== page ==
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Dunmore Homes, Inc. - Residential

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2007-11-08

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stories: bizjournals.com, sacbee.com, nytimes.com

Update 2008-03-07:

More on the Dunmore Homes family-ties debacle, from the NY Times.

Update 2008-02-29:

From Sacbee.com comes an update on Dunmore Homes bankruptcy/liquidation:

Bankrupt Granite Bay home builder Dunmore Homes appears headed for the scrapheap after more than a half century of building homes in the Sacramento area.

The firm's lawyers say Dunmore "is currently winding down its business and liquidating its assets." The statement stands in contrast to others last year that the builder hoped to emerge intact from its financial struggle and eventually resume building.

Sacremento-based Dunmore Homes, Inc., a multi-million dollar family-run home builder originally established in 1954, was sold for a mere $500 to Comstock Mortgage senior loan officer Michael Kane. A month after the completion of the sale on September 10, 2007, Dunmore Homes under Kane's ownership filed for Chapter 11 bankruptcy protection (Nov. 7). It's all a bit confusing, so please reread (And also refer to the helpful timeline below).

The Sacremento Business Journal reports:

After two years of declining sales, all of Dunmore Homes' assets were sold two months ago to Michael Kane, a senior loan officer with Comstock Mortgage who also has experience in land acquisition and development with Warren Moore Development.

In exchange for $500, Kane picked up a company with assets worth $280 million and liabilities of $250 million, Dunmore Homes said in court documents. Kane also received a $250,000 payment from former president Sidney B. Dunmore and the promise of a loan, according to court documents.

With assets that outweigh liabilities, the company appears solvent on paper. But it's extremely low on cash. The builder had just $119,000 on hand at the end of September.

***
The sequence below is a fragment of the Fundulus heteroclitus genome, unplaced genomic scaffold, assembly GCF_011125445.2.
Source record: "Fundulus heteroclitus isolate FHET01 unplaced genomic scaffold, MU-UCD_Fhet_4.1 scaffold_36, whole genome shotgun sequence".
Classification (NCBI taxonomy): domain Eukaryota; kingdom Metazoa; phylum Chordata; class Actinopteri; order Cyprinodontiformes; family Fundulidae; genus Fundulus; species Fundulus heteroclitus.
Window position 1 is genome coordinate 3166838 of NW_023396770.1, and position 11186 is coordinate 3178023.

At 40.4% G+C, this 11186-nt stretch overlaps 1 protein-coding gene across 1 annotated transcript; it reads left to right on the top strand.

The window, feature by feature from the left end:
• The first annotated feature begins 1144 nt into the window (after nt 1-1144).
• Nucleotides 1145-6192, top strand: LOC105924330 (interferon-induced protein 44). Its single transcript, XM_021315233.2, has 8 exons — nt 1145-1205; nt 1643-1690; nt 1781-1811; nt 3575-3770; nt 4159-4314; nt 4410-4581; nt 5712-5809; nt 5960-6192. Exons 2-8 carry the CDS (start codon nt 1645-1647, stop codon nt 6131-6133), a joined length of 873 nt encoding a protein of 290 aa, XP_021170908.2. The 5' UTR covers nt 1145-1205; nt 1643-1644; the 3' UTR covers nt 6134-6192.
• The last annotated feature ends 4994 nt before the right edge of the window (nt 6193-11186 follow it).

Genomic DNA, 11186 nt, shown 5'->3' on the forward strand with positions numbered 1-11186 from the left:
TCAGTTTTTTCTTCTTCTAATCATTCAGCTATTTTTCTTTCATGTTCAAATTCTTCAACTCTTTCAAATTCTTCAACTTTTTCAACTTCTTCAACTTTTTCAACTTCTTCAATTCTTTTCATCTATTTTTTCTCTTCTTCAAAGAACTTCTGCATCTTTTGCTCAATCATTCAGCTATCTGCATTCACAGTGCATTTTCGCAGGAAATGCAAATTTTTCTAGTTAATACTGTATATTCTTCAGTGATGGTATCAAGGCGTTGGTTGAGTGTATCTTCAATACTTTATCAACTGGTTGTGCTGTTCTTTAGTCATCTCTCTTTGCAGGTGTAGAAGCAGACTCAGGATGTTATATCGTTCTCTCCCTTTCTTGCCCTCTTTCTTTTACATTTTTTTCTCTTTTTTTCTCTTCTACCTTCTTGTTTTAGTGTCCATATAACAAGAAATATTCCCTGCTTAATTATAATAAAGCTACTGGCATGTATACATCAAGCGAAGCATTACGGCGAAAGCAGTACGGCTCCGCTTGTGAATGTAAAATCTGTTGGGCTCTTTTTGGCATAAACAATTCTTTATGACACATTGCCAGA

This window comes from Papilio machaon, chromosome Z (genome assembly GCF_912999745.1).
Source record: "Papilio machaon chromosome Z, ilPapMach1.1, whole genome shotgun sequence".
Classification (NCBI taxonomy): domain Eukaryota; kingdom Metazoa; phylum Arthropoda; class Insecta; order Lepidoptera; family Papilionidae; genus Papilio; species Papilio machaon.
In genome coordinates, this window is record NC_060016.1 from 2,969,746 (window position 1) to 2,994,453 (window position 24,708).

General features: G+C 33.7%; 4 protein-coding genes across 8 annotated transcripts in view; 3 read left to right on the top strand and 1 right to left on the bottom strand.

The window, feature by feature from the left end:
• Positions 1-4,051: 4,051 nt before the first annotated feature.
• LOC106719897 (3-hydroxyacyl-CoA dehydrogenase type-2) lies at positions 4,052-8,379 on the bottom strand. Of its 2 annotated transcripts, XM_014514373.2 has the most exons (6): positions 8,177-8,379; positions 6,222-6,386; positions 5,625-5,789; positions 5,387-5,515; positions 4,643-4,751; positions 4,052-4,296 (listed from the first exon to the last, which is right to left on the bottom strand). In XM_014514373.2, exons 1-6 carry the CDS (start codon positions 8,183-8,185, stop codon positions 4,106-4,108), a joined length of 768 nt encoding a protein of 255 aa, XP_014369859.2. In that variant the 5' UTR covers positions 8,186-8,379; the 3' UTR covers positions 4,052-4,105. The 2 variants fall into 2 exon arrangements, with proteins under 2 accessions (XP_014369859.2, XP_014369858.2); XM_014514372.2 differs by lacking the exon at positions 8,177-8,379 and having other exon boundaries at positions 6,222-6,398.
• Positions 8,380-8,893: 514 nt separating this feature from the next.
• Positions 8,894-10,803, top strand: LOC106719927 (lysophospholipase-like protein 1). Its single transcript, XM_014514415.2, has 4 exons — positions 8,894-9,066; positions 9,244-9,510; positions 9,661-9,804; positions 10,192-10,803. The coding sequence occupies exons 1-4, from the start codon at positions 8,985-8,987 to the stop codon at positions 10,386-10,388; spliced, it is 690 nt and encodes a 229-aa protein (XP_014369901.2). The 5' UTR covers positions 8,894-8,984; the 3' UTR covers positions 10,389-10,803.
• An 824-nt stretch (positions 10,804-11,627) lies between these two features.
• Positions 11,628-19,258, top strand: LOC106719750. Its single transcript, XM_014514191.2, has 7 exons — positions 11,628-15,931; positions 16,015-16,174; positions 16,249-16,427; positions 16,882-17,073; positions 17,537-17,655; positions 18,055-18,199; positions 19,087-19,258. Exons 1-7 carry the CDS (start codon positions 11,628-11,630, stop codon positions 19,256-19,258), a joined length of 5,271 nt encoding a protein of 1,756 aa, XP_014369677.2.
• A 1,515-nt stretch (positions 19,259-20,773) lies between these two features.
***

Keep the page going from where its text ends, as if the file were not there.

The Journal goes on to report that one of the major creditors of Dunmore Homes, RBC Centura, filed suit on November 7th, which was subsequent to the sale but prior to the bankruptcy filing. RBC Centura alleged "that the sale of all the assets for a mere $500 wasn't adequate and was done to 'hinder, delay and defraud the creditors,' including RBC. The bank also alleges that Dunmore Homes and Kane 'lack sufficient expertise and funds to carry on the business.'"

Having reported revenues of approximately a quarter billion dollars in 2004, Dunmore Homes had assets totaling approximately $280 million at the time of the sale to Kane. Dunmore owes a "combined total of $196 million on Dunmore Homes' 26 new-home communities."

The Sacremento Business Journal article included the following helpful timeline of the events at Dunmore Homes:

Aug. 2: Dunmore Homes lender RBC Centura Bank alleges builder is in default on loans for four new-home projects worth tens of millions.

Aug. 8: Dunmore Homes says it has stopped construction on all its projects. Sales offices later close.

Sept. 10: President Sidney B. Dunmore dissolves Dunmore Homes Inc., a California corporation, and changes its name to DHI; he sells all assets of the corporation to Comstock Mortgage loan officer Michael Kane for $500. The new Dunmore Homes Inc. is incorporated in New York state.

Sept. 30: The company has 37 employees, down from 132 a year earlier, and cash is down to $119,000. At its peak in 2004, the company had $250 million in gross sales, closing 776 home sales.

Nov. 7: RBC files suit in Fresno County Superior Court against Dunmore Homes, Kane and Sidney B. Dunmore, alleging the sale to Kane was fraudulent.

Nov. 8: Dunmore Homes Inc. files for bankruptcy reorganization in New York City, claiming assets of $280 million and debts of $250 million.

We are unsure at this time whether Dunmore Homes will emerge from bankruptcy to build again. If you have any further information, please let us know.

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Important: This company is on our list of builder operations that have "imploded" (see also ailing lenders). This is a somewhat subjective call, and does not necessarily mean total shutdown or bankruptcy. It can also mean steep and rapid declines in enterprise value; or abnormal "bail-out" by corporate parents or peers in order to continue to operate. The builders may be residential or commercial.